When Tuck and FDR realize they’re pursuing the same girl it sparks their respective competitive natures and they decide to make a friendly game of it. But what begins as a good-natured rivalry swiftly devolves into romantic bloodsport with both men using the vast array of espionage tools at their disposal – from digital surveillance to poison darts – to gain an edge in the battle for Lauren’s affections. If her constitutional rights happen to be violated repeatedly in the process then so be it.
Lauren for her part remains oblivious to the clandestine machinations of her dueling suitors and happily basks in the sudden attention from two gorgeous men. Herein we find the Reese Witherspoon Dilemma: While certainly desirable Lauren is far from the irresistible Helen of Troy type that would inspire the likes of Tuck and FDR to risk their friendship their careers and potential incarceration for. At several points in This Means War I found myself wondering if there were no other peppy blondes in Los Angeles (where the film is primarily set) for these men to pursue. Then again this is a film that wishes us to believe that Tom Hardy would have trouble finding a date so perhaps plausibility is not its strong point.
When Lauren needs advice she looks to her boozy foul-mouthed best friend Trish (Chelsea Handler). Essentially an extension of Handler’s talk-show persona – an acquired taste if there ever was one – Trish’s dialogue consists almost exclusively of filthy one-liners delivered in rapid-fire succession. Handler does have some choice lines – indeed they’re practically the centerpiece of This Means War’s ad campaign – but the film derives the bulk of its humor from the outrageous lengths Tuck and FDR go to sabotage each others’ efforts a raucous game of spy-versus-spy that carries the film long after Handler’s shtick has grown stale.
Business occasionally intrudes upon matters in the guise of Heinrich (Til Schweiger) a Teutonic arms dealer bent on revenge for the death of his brother. The subplot is largely an afterthought existing primarily as a means to provide third-act fireworks – and to allow McGenius an outlet for his ADD-inspired aesthetic proclivities. The film’s action scenes are edited in such a manic quick-cut fashion that they become almost laughably incoherent. In fairness to McG he does stage a rather marvelous sequence in the middle of the film in which Tuck and FDR surreptitiously skulk about Lauren's apartment unaware of each other's presence carefully avoiding detection by Lauren who grooves absentmindedly to Montel Jordan's "This Is How We Do It." The whole scene unfolds in one continuous take – or is at least craftily constructed to appear as such – captured by one very agile steadicam operator.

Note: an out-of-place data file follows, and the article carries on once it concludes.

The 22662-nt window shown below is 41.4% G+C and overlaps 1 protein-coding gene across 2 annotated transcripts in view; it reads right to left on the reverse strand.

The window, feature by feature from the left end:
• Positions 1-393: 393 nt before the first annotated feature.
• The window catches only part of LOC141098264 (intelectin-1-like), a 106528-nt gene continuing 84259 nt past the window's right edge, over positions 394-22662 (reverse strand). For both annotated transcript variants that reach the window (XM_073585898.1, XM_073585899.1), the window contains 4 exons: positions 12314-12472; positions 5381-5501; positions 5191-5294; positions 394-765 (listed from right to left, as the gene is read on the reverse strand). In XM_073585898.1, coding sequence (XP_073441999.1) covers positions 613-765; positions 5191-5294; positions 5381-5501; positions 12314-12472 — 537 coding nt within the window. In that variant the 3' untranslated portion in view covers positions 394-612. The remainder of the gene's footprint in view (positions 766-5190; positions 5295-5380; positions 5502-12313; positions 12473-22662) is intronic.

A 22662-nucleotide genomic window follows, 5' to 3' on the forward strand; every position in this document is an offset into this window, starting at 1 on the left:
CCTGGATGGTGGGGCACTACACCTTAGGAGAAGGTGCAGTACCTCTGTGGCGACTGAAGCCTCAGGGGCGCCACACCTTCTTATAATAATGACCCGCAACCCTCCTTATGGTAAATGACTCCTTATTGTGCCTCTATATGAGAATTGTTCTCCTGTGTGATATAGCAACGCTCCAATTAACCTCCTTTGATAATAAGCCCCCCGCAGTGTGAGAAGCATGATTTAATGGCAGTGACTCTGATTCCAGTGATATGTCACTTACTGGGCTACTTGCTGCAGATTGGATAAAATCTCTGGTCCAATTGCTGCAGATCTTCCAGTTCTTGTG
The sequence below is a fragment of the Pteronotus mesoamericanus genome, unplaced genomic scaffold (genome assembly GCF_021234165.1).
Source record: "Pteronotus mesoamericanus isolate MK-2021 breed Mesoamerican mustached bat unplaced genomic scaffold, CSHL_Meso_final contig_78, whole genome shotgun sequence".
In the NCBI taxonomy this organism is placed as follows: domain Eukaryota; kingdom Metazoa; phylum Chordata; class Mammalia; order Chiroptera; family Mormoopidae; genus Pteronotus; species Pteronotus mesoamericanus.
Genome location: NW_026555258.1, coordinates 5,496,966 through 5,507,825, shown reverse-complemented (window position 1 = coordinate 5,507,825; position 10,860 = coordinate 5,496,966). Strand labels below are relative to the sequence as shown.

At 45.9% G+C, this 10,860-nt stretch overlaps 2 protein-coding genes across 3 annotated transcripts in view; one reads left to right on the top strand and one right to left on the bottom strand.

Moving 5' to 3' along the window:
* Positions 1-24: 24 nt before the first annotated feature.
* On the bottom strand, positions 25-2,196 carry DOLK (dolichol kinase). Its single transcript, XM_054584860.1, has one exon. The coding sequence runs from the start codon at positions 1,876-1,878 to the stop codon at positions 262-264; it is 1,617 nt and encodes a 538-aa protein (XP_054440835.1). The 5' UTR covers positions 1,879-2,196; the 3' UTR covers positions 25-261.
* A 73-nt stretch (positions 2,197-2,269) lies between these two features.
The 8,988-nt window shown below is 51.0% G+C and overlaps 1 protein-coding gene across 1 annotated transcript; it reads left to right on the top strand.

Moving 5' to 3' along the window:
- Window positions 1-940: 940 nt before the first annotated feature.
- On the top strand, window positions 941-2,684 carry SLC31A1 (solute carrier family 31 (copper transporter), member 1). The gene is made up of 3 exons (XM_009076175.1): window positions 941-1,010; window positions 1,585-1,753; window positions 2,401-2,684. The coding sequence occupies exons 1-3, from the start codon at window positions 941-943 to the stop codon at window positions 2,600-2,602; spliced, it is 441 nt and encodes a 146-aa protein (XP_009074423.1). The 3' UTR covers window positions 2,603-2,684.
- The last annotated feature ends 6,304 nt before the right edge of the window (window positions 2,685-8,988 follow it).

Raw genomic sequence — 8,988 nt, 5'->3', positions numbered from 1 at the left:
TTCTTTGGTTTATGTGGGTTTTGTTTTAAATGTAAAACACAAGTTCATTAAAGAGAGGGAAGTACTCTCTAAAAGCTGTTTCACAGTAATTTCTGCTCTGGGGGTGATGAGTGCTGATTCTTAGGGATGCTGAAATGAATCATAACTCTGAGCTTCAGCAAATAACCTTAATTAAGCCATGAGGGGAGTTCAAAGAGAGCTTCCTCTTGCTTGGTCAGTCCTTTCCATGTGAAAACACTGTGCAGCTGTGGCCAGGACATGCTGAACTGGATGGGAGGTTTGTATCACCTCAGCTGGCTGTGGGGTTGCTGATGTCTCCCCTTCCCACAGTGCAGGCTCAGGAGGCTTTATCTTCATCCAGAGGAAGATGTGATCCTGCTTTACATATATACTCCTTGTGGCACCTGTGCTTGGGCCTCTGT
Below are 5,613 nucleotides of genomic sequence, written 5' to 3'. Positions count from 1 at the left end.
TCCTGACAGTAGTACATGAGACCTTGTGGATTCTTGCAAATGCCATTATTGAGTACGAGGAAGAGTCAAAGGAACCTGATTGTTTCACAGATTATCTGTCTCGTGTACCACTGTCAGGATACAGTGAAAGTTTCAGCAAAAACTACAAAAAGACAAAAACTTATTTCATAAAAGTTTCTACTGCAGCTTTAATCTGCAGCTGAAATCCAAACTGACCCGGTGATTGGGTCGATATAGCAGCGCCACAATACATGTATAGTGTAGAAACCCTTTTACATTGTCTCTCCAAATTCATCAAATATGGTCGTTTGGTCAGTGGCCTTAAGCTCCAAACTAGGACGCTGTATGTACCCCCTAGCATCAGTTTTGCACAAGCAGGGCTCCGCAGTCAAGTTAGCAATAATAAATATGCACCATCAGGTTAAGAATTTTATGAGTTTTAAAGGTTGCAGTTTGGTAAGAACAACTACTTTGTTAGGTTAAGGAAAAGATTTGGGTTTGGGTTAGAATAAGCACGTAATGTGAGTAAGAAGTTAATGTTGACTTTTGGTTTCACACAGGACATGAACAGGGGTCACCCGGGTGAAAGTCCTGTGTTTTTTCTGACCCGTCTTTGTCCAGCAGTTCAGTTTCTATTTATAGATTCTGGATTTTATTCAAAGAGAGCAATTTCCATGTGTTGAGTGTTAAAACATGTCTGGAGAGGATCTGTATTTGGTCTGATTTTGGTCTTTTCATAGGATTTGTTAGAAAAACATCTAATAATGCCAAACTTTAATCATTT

Whatever his flaws as a director McG is at least smart enough to know how much a witty script and appealing leads can compensate for a film’s structural and logical deficiencies. He proved as much with Charlie’s Angels a film that enjoys a permanent spot on many a critic’s Guilty Pleasures list and does so again with This Means War. The film coasts on the chemistry of its three co-stars and only runs into trouble when the time comes to resolve its romantic competition which by the end has driven its male protagonists to engage in all manner of underhanded and duplicitous activities. This Means War being a commercial film – and likely an expensive one at that – Witherspoon's heroine is mandated to make a choice and McG all but sidesteps the whole thorny matter of Tuck and FDR’s unwavering dishonesty not to mention their craven disregard for her privacy. (They regularly eavesdrop on her activities.) For all their obvious charms the truth is that neither deserves Lauren – or anything other than a lengthy jail sentence for that matter.